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Relay Shuttle lead.jpeg Dan Carney
Relay's Easy Mile EZ10 autonomous shuttle.

Easy Mile Autonomous Shuttle Employs V2X Communication

Operating an autonomous shuttle on public roads provides an opportunity to master new skills for the Easy Mile EZ10 shuttle.

While autonomous shuttles have seen widespread service in closed campus settings, (such as the Beep shuttle at Florida’s Lake Nona innovation center) a new service in Virginia is putting an Easy Mile EZ10 shuttle on public roads between a station for the Washington Metro subway and the Mosiac shopping district in Fairfax.

The EZ10, which carries six seated passengers and six more standing, goes only 12 mph and has to cross a wide intersection with U.S. Rt. 29. The highway is six lanes wide at this location, and the slow-moving shuttle could have difficulty completing the crossing before cross-traffic has a green light, so the shuttle carries vehicle-to-infrastructure communications to let it delay the changing of the light until it is clear of the intersection.

The shuttle service, called Relay, is underwritten by the Commonwealth of Virginia, Fairfax County and the electric power utility Dominion Energy, so passengers ride free. Easy Mile deployment engineer Dionysi Damaskopoulos identifies the ability to control the traffic signal as the Relay shuttle’s main innovation. He also points out that, as a third-generation edition of the Easy Mile EZ10, Relay’s shuttle features upgraded GPS, lidar, odometer and inertial measurement unit that position the vehicle more accurately on the road than earlier models.

The first-gen EZ10 inaugurated service in 2015 and Easy Mile has them rolling at 200 locations worldwide now. Over the last five years, the diminutive shuttles have accumulated 375,000 accident-free miles of autonomous driving experience. The company draws its name from the so-called “last mile” of transit service, getting a user to and from a train, subway or bus line to or from their destination.

Connecting the Mosiac shopping district with the nearby Metro line was Fairfax County’s motivation in underwriting the Relay, reported Fairfax department of transportation director Tom Biesiadny. “That ‘last mile’ connection is really important to make transit work, to make transit attractive to people,” he said. “This shuttle extends our transit system and it provides new technology, something we have tried here in Fairfax before.”

Dominion Energy sees the program as a step toward the electrification of transportation. “It gives us the ability, if we can electrify transportation, to substantially reduce carbon emissions in the United States,” explained Dominion Energy chief innovation officer Mark Webb. “The benefits will mean reduced vehicular emissions, less traffic on the roads, smarter vehicles, and this will lead, we believe, to increased use of public transportation, which is a benefit to all of us.”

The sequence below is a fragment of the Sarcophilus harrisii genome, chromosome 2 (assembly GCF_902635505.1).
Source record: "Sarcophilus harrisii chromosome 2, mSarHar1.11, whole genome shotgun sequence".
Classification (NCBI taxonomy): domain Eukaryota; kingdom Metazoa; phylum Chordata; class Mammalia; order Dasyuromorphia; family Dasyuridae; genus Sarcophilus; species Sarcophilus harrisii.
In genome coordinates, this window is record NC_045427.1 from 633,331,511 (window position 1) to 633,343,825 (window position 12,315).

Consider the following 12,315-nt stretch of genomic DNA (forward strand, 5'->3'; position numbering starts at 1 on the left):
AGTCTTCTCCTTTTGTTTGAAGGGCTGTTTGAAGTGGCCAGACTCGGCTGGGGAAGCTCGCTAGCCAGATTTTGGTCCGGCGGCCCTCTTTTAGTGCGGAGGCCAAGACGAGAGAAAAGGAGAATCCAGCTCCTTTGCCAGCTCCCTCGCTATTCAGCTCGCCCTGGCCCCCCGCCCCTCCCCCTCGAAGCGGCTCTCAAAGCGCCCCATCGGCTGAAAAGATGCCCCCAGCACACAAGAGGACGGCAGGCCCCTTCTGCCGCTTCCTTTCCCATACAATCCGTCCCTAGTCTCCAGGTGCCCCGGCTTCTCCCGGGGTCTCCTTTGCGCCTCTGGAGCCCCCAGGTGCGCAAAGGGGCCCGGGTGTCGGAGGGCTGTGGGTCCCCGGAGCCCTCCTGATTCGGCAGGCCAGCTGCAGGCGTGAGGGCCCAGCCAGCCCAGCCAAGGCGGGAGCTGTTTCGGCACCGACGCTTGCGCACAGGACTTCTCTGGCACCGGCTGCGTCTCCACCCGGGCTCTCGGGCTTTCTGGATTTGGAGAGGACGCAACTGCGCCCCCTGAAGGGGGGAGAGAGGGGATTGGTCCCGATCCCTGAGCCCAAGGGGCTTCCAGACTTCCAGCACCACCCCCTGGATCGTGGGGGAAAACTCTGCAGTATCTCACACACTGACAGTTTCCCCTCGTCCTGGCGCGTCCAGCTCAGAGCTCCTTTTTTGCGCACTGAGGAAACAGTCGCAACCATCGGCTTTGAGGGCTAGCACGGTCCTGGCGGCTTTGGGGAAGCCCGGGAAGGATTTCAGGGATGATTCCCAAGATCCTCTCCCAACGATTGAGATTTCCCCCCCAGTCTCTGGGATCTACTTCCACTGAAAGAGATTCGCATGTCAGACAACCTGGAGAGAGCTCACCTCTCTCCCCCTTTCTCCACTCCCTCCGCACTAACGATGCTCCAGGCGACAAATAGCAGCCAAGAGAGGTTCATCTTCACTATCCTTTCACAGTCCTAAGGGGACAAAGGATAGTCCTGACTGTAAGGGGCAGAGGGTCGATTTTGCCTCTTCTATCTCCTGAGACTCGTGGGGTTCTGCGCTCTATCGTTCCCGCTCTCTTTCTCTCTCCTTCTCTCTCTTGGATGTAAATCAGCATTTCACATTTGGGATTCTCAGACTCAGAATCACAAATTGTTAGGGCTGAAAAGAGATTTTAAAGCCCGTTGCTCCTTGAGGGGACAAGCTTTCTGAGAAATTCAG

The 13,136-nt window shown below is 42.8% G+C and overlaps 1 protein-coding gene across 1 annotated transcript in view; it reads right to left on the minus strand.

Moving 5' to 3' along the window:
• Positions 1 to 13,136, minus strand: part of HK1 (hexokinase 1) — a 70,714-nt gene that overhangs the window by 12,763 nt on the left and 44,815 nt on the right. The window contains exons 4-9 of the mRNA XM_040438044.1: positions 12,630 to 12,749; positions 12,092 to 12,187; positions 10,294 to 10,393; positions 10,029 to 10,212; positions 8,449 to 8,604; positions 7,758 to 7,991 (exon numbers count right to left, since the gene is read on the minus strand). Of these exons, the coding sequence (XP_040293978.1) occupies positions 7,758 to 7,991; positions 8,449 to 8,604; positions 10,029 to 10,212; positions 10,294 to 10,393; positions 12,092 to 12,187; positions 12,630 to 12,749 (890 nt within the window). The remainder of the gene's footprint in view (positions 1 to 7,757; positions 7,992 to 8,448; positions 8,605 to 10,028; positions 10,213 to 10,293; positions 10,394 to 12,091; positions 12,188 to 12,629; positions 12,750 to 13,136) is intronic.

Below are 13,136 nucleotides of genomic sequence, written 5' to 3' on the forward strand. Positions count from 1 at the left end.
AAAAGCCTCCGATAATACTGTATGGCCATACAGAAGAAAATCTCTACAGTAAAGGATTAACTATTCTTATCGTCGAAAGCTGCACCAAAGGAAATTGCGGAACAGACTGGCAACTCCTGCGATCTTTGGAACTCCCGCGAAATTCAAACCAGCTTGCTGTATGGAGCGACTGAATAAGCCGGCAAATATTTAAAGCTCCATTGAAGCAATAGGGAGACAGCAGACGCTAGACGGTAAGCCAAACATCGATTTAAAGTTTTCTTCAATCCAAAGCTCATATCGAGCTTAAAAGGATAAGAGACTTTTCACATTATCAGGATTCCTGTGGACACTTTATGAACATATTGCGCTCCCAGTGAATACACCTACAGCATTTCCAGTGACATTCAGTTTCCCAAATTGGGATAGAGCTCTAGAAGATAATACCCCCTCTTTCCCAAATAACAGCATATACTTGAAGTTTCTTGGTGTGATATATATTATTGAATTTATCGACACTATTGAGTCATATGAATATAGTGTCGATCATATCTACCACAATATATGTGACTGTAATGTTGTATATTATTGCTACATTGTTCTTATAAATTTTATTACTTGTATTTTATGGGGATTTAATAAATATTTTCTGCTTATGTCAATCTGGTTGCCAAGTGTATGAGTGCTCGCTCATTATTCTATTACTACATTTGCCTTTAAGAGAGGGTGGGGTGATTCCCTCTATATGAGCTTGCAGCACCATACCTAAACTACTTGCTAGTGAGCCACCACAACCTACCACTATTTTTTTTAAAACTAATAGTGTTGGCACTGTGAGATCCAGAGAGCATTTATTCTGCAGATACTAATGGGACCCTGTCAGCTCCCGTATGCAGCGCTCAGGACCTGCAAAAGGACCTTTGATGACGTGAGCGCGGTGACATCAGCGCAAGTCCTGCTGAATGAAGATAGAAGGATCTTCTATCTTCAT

Dan CarneyRelay Shuttle 2.JPG

Relay's Easy Mile EZ10.

The EZ10 employs a 31 kilowatt-hour LiFePo4 battery pack that provides as much as 16 hours of operating time and recharges in six hours. “In operations, it has a pre-defined path,” explained Damaskopoulos. “It is going to use surrounding elements and previous memory to make sure it can maintain its location down to four- or five-millimeter accuracy.”

To achieve this degree of accuracy, the EZ10 maps its course though repetition before it begins passenger service, a tedious process conducted at 2.5 mph. “It is just like learning to walk,” said Damaskopoulos, “you need to start slow and pick the pace up over time. In the very beginning stages this will go quite slowly. We need to map out the environment. We need to make sure it gets a good picture of the surrounding space. From there, we’ll store that in memory. Then we begin refining the trajectory and where it goes over time. We want to make sure we fine-tune turns, approach to the stations and lane placement as well.”

Peggy Fox, Dominion EnergyDamaskopoulous.png

Easy Mile deployment engineer Dionysi Damaskopoulos

Once in operation, the EZ10 sticks to its program. “Think of it as a virtual rail, like a train or something like that,” he said. “It will only stay on that pre-defined map.”

“It is a great opportunity to get it out in the world and see different environments,” Damaskopoulos continued. “We get to combine, in this project, communication with traffic lights as well. That’s something we always need more practice with. This is a great opportunity for that.”

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